A linguistic and non-linguistic analysis of gender differece in writing style inadolescent blogs

Hii, Angeline Hui Wen (2009) A linguistic and non-linguistic analysis of gender differece in writing style inadolescent blogs. [Project Report] (Unpublished)

[img]
Preview
PDF
A linguistic and non-linguistic analysis of gender differece in writing style inadolescent blogs.pdf

Download (729kB) | Preview
[img] PDF
A LINGUISTIC AND NON-LINGUISTIC ANALYSIS OF GENDER DIFFERENCE IN WRITING STYLE IN ADOLESCENT BLOGS.pdf
Restricted to Registered users only

Download (1MB)

Abstract

This study examines gender variation on writing style employed by adolescent male and female blog writers (13 – 22 years of age), who create and maintain blogs made publicly accessible on the Internet. The objectives of the study were to find out the linguistic and non-linguistic features employed when writing blogs so as to determine the extent to which these writing styles were similar linguistically and nonlinguistically in line with the checklist adapted from various findings and claims. 40 personal blogs, with five up-to-date entries were selected using the stratified random sampling method with equal number of male- and female- authored blogs. The online identify was gathered from the explicit display of demographic information. Data were analysed and checked against the above checklist to discover possible gender variation in writing. The blog analysis was done at word and sentence level. Overall, presentation of the results and findings showed that the features employed reflected the criteria in the adapted checklist in great similarities with notable difference in the low occurrence of taq questions across all gender. It was also noted that female blog writers showed greater consistency in the use of blogwords in their writing. Besides, the non-linguistic features also showed a high degree of resemblance to the adapted checklist with the significant difference that the spacing element was not applicable at any point in the blog samples studied. The study also discovered that textual emoticons were used more frequently as compared to graphical icons. All these findings confirmed with the literature reviewed that female writing were more ‘interactional’ with personalization of texts and male writing were more ‘informational’ with specification of things and concepts (Biber, 1995 cited in Argamon et al., 2003). As a whole, a close examination of blog analysis categorized the patterns into male preferential features and female preferential features, suggesting possible gender markers of the language. In particular, personal pronouns, intensifier, taq question, blogwords, emoticons and paralanguage were related to female writing whereas preposition, determiner, quantifier and hyperlinks were closely associated with male writing. Contrary to prediction, the results indicated that male blog writers tended to use more modal auxiliary words, which was fairly justifiable according to Saal (2005) to establish a close writer-reader relationship. All in all, the linguistic and non-linguistic features as in the present study demonstrated gender-specific capabilities and might be further replicated to determine the relationship of gender and language use in other contexts of study.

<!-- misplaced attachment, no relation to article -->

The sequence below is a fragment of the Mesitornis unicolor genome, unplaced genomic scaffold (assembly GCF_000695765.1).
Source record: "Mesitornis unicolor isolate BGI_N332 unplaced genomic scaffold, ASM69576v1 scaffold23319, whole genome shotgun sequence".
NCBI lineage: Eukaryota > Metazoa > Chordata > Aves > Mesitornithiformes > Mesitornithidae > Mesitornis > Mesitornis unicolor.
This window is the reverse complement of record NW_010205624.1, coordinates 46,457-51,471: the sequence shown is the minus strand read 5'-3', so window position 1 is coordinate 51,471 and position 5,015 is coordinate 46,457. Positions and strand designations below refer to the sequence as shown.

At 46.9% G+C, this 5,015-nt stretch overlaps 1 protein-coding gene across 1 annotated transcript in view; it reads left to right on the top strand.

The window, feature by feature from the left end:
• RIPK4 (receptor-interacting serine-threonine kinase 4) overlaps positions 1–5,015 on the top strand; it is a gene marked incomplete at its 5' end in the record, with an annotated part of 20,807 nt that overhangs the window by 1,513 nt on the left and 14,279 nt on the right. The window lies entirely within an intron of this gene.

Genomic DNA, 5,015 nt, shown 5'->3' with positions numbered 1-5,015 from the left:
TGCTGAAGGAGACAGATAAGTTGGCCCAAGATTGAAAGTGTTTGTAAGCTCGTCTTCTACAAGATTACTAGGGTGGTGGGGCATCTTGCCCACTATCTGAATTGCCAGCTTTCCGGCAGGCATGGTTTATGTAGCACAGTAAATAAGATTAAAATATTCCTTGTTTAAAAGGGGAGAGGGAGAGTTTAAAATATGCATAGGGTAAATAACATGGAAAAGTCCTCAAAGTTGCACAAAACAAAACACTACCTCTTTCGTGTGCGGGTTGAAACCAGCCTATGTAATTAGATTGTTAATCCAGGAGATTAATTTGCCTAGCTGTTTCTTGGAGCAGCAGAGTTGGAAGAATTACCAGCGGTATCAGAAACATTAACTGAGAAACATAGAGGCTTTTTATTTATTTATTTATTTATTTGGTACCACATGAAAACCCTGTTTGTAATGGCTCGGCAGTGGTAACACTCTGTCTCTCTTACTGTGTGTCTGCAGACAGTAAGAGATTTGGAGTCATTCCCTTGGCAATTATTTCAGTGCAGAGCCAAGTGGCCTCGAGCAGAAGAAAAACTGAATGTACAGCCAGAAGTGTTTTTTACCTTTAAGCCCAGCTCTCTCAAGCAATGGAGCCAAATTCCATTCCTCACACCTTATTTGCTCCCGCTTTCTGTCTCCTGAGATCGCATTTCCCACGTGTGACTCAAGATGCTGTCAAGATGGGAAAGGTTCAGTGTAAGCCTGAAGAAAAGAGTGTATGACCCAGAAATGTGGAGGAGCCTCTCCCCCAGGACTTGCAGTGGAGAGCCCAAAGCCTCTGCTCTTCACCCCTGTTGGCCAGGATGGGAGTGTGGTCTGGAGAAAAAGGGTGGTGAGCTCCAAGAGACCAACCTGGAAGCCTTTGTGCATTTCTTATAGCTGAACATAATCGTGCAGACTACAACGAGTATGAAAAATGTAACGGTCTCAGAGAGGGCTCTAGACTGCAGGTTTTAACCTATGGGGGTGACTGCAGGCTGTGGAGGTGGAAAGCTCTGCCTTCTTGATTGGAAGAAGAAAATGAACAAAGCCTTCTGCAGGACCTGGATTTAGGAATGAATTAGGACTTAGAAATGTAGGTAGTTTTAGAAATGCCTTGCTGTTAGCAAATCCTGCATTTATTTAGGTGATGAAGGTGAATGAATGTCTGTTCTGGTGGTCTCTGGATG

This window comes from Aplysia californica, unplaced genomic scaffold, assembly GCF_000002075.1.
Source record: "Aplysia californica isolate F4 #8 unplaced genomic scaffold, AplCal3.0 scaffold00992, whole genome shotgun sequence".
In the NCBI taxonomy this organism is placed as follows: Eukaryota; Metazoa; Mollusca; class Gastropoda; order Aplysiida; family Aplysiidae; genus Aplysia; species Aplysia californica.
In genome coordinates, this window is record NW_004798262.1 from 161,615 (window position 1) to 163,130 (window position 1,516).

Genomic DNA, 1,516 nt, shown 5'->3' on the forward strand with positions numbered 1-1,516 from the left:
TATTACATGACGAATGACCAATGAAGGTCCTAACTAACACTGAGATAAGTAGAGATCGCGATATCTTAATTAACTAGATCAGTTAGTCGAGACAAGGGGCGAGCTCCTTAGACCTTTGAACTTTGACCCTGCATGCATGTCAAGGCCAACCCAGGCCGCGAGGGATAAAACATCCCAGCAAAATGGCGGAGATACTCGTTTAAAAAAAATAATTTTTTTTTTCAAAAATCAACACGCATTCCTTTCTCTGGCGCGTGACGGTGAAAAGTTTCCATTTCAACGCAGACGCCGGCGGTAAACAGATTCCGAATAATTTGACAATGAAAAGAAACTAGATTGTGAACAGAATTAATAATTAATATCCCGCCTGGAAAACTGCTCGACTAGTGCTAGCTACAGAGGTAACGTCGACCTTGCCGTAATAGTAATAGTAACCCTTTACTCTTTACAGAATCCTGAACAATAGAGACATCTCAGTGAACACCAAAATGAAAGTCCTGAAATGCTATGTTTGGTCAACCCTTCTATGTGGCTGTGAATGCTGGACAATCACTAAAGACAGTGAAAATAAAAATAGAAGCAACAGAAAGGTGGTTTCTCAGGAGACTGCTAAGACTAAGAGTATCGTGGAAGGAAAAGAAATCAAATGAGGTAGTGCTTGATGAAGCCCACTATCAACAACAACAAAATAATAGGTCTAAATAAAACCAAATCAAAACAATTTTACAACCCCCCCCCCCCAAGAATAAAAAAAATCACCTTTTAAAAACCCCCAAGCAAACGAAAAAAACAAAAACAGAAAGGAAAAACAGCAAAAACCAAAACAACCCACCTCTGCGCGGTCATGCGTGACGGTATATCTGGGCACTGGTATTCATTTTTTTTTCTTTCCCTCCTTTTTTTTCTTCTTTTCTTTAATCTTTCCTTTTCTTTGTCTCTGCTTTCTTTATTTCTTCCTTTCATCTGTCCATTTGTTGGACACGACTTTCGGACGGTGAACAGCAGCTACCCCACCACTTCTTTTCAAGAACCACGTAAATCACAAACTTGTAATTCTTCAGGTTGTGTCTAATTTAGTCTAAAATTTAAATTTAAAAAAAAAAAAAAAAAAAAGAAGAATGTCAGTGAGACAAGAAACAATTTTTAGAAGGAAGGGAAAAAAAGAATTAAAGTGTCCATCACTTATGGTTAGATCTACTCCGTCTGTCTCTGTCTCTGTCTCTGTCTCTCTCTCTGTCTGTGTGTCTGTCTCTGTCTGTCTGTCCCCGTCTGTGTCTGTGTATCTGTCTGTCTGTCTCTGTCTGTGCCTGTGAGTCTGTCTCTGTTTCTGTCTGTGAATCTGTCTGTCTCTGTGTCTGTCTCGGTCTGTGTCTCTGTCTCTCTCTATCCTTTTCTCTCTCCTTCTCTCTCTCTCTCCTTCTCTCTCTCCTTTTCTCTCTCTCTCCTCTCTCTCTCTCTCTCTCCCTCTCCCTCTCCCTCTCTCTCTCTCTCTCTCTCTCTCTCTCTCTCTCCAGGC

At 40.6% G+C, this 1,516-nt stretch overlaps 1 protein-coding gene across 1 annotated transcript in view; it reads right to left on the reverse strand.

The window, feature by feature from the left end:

Item Type: Project Report
Uncontrolled Keywords: Universiti Malaysia Sarawak, UNIMAS, Linguistic, languages, writing style, unimas, university, universiti, Borneo, Malaysia, Sarawak, Kuching, Samarahan, ipta, education, undergraduate,research, Universiti Malaysia Sarawak
Subjects: P Language and Literature > P Philology. Linguistics
P Language and Literature > PE English
Divisions: Academic Faculties, Institutes and Centres > Faculty of Cognitive Sciences and Human Development
Depositing User: Karen Kornalius
Date Deposited: 30 Jun 2014 08:21
Last Modified: 22 May 2015 01:47
URI: http://ir.unimas.my/id/eprint/3296

Actions (For repository members only: login required)

View Item View Item